Also returning from last year is the rather magical World Dance Party, where players hop online into a giant international pool of cross-playing dancers and compete for the top slots. During slow periods, you might find 50 people from around the world (the game likes to announce things like “You were just dancing with seven dancers from Brazil!). But if you hop into World Dance Party on the weekends, you will find yourself in a herd of hundreds. Events usually last for three songs, with each performance pushing you up and down the chart. Songs are either randomized or voted upon, so playing World Dance Party is a great way to get experience with tracks you might have otherwise avoided. It’s also pretty funny with the entire world troll-votes Toy Story’s "You’ve Got A Friend In Me" into the rotation.

The track list this year is just as strong as ever, with more familiar songs like "Juice" by Lizzo and Harry Styles’ "Adore You" mixing it up with tracks by lesser known (to me, at least) international artists, with a few originals and sound-alike covers thrown in to compensate for what I assume were licensing issues. I was a bit concerned with how Eminem’s "Without Me" would play with the rest of the list, but a nicely edited version combined with some fun background animations quickly put my fears of my children running around the house shrieking curse words to rest. Just Dance is a great way to familiarize yourself with songs you don’t know – in fact, last year I made a playlist of all the songs (minus the dreaded "Baby Shark"), and I plan on doing so this year as well. The songs in this game can be surprising and unexpected, leading to some "What is this? Oh, I know this song!" moments.

The dances this year feel slightly simpler than the ones I recall from last year, relying a bit more on patterns and repetition. While this may be a drawback to some, me and my old man legs are perfectly happy to have things chilled out a little bit. Just the fact that Ubi has been able to push all of these recent games across the finish line during the pandemic is a minor miracle, and I have no idea what the process for creating these dances is. All I’m saying is that I’m fine with the difficulty level, and as usual, there are more advanced versions of certain songs waiting for adventurous dancers to unlock them.

I may be making Just Dance 2021 sound like harmless fluff, and maybe it is. But it gives my family an excuse to jump around a bit and get our hearts pumping, and the bursts of bright color and happy sounds on rainy Fall days don’t hurt either. These days, you’ve got to take your fun where you get it. Just Dance brings the fun to you, which is absolutely fantastic when you can’t go anywhere. Now if you will excuse me, I’m going to go ice down my knees.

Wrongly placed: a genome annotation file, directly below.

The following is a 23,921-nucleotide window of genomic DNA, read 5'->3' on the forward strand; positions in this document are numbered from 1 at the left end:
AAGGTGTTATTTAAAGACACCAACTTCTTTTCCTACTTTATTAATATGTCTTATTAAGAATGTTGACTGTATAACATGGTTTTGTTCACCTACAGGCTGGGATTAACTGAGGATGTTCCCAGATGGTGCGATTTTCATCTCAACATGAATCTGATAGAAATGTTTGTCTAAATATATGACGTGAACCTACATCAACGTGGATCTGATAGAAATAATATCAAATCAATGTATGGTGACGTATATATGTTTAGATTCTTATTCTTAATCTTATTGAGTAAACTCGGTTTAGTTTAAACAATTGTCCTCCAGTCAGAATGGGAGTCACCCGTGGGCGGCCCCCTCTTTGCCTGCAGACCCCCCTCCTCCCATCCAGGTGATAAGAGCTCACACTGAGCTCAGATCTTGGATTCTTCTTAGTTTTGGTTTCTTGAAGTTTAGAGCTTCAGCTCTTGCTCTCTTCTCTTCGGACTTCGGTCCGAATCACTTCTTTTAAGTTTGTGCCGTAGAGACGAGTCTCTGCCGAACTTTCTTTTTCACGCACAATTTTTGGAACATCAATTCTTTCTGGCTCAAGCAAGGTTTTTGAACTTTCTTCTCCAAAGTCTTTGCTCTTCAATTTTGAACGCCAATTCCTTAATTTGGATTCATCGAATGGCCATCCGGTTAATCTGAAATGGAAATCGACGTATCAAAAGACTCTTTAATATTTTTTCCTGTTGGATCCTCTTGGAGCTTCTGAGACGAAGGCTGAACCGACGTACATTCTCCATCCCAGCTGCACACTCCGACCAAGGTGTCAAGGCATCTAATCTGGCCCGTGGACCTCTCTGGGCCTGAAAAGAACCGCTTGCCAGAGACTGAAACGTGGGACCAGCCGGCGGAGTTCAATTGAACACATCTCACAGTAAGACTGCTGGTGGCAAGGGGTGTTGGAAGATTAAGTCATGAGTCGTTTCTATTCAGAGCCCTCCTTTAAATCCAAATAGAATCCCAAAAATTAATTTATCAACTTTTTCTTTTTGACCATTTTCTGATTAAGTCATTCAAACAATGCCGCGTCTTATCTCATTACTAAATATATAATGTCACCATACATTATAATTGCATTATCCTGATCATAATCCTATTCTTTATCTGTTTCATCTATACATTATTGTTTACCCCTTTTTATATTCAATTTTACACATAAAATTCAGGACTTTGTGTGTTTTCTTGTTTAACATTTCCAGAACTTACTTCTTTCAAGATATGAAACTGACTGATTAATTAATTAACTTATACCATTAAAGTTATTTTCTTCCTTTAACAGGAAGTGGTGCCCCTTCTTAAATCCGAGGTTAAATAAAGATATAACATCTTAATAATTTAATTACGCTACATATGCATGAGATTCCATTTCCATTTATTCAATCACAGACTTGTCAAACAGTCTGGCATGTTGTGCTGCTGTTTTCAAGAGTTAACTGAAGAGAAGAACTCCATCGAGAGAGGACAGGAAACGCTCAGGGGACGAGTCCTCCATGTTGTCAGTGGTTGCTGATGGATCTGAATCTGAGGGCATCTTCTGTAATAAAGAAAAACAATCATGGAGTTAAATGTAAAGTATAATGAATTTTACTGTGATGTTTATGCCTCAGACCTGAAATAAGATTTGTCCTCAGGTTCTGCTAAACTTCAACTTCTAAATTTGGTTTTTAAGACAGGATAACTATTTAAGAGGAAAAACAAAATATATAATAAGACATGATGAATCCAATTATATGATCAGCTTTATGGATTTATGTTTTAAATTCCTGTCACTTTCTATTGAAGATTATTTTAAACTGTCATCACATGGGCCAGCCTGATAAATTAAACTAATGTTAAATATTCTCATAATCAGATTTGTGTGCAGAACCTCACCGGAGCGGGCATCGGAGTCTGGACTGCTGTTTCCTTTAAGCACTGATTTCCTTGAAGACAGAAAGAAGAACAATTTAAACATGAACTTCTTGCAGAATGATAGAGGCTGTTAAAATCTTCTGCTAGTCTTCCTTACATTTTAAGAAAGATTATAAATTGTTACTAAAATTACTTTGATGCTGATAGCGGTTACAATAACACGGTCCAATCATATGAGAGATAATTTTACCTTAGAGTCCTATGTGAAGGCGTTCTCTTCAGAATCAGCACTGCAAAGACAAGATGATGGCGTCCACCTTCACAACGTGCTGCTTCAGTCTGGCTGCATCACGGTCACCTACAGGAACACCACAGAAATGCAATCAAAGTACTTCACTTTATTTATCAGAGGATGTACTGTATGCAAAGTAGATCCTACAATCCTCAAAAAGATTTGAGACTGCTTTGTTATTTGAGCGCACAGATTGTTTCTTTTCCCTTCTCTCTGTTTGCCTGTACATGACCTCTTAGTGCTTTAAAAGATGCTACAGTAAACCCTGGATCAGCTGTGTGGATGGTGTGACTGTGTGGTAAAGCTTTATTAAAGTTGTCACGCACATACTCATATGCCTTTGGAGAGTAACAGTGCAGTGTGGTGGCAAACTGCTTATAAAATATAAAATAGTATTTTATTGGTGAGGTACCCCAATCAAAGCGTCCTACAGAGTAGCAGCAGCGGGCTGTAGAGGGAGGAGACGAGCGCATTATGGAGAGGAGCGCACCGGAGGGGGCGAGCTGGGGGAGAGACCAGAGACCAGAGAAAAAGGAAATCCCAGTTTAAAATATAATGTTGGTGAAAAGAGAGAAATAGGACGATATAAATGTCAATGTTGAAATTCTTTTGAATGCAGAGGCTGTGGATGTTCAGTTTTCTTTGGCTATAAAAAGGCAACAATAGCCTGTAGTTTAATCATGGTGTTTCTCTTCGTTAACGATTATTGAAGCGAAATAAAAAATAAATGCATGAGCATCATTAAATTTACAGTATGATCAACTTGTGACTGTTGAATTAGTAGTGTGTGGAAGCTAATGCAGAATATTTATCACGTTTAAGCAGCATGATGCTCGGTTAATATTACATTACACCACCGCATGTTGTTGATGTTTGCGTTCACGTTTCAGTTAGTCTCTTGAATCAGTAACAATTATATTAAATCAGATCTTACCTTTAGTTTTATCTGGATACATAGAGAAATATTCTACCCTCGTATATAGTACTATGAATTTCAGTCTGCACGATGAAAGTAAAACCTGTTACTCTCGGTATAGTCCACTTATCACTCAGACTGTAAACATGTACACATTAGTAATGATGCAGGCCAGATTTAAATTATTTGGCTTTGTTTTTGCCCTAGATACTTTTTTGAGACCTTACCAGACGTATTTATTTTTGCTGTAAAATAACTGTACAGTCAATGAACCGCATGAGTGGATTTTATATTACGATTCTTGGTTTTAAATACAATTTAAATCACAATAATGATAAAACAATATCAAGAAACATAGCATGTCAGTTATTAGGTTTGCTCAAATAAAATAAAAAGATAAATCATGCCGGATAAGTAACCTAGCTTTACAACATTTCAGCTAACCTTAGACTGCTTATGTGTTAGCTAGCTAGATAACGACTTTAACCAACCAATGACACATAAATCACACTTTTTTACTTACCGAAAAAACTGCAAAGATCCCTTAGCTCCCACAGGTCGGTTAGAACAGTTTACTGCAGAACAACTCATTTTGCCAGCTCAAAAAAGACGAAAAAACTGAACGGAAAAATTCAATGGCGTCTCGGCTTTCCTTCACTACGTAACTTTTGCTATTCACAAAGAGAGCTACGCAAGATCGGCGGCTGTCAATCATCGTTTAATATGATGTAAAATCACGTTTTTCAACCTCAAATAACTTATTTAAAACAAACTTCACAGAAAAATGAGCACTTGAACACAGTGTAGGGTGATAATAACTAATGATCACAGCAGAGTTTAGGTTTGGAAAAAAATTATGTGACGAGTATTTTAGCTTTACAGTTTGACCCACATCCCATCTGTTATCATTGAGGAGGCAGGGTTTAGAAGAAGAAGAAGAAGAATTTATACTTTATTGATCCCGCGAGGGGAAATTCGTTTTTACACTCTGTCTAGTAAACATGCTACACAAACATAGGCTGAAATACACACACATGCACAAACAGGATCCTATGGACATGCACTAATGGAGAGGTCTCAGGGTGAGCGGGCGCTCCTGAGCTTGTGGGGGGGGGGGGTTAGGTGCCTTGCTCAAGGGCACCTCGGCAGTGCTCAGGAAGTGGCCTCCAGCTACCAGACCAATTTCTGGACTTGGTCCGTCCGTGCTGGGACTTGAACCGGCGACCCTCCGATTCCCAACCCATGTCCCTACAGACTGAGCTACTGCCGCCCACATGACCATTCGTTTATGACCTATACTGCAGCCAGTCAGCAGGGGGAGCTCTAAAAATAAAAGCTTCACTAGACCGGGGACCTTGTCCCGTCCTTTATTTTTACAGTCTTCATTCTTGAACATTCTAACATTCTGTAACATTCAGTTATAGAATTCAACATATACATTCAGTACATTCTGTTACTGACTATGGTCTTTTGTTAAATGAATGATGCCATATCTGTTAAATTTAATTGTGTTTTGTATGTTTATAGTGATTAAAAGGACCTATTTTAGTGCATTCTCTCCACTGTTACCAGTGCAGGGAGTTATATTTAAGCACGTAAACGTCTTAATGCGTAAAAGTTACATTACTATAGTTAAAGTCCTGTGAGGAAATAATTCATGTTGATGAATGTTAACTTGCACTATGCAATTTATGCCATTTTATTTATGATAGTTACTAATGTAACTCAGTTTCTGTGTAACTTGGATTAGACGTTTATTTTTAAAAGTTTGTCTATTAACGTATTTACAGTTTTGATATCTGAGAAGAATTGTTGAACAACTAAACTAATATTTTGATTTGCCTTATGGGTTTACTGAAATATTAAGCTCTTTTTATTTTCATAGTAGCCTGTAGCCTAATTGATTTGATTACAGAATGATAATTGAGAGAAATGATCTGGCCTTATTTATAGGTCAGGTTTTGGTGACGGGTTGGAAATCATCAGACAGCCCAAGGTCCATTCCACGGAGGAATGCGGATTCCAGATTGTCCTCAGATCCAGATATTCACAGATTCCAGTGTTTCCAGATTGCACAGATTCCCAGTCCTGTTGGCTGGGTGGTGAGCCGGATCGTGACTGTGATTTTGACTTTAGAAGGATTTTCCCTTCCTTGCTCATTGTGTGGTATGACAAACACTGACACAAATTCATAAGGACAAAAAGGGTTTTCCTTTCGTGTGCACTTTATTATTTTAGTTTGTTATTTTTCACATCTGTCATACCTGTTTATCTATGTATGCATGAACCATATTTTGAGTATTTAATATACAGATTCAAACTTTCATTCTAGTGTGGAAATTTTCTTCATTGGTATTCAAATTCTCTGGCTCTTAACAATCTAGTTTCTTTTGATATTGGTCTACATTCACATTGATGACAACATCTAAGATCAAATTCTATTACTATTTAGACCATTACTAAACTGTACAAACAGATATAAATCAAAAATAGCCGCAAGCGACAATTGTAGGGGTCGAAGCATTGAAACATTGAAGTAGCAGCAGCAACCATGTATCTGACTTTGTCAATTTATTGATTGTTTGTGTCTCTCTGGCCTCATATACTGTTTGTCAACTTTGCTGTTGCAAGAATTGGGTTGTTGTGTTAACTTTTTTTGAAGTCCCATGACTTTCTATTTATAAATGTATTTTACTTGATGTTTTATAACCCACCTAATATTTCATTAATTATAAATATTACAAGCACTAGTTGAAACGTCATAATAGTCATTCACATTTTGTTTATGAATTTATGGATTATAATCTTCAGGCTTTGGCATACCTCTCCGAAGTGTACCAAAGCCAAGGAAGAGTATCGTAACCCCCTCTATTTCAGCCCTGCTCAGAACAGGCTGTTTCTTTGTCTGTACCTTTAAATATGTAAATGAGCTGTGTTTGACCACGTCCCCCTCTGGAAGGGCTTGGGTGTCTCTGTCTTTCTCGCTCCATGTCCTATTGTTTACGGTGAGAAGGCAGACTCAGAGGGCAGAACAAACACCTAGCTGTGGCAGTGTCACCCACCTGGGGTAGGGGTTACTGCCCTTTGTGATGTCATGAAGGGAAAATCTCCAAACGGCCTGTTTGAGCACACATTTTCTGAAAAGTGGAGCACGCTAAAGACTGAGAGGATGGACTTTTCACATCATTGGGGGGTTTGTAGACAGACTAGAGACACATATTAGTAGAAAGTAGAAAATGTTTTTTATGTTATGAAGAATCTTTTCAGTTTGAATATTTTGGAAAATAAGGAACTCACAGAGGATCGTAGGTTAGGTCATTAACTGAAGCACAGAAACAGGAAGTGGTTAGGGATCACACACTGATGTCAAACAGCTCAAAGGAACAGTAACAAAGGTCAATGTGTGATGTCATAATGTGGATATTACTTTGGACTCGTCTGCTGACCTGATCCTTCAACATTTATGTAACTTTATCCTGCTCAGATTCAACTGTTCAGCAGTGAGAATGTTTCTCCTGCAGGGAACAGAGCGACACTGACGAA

Just Dance 2021 continues the franchise in precisely the way fans expect; beyond the 40 new tracks, this is virtually the exact same game as last year, and that is totally fine. Happy songs, bright colors, and fun animation make for a welcome good time, and the exercise certainly doesn’t hurt. If you have never tried Just Dance, take the leap. It’s much more fun than you think it is.

Rating: 8 Good

* The product in this article was sent to us by the developer/company.

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About Author

Howdy.  My name is Eric Hauter, and I am a dad with a ton of kids.  During my non-existent spare time, I like to play a wide variety of games, including JRPGs, strategy and action games (with the occasional trip into the black hole of MMOs).  I was an early adopter of PSVR (I had one delivered on release day), and I’ve enjoyed trying out the variety of games that have released since day one.  I’m intrigued by the possibilities presented by VR multi-player, and I try almost every multi-player game that gets released.

My first system was a Commodore 64, and I’ve owned countless systems since then.  I was a manager at a toy store for the release of PS1, PS2, N64 and Dreamcast, so my nostalgia that era of gaming runs pretty deep.  Currently, I play on PS4, PSVR, PS Vita, 3DS, Wii U and a janky PC.  While I lean towards Sony products, I don’t have any brand loyalty, and am perfectly willing to play game on other systems.

When I’m not playing games or wrangling my gaggle of children, I enjoy watching horror movies and doing all the other geeky activities one might expect.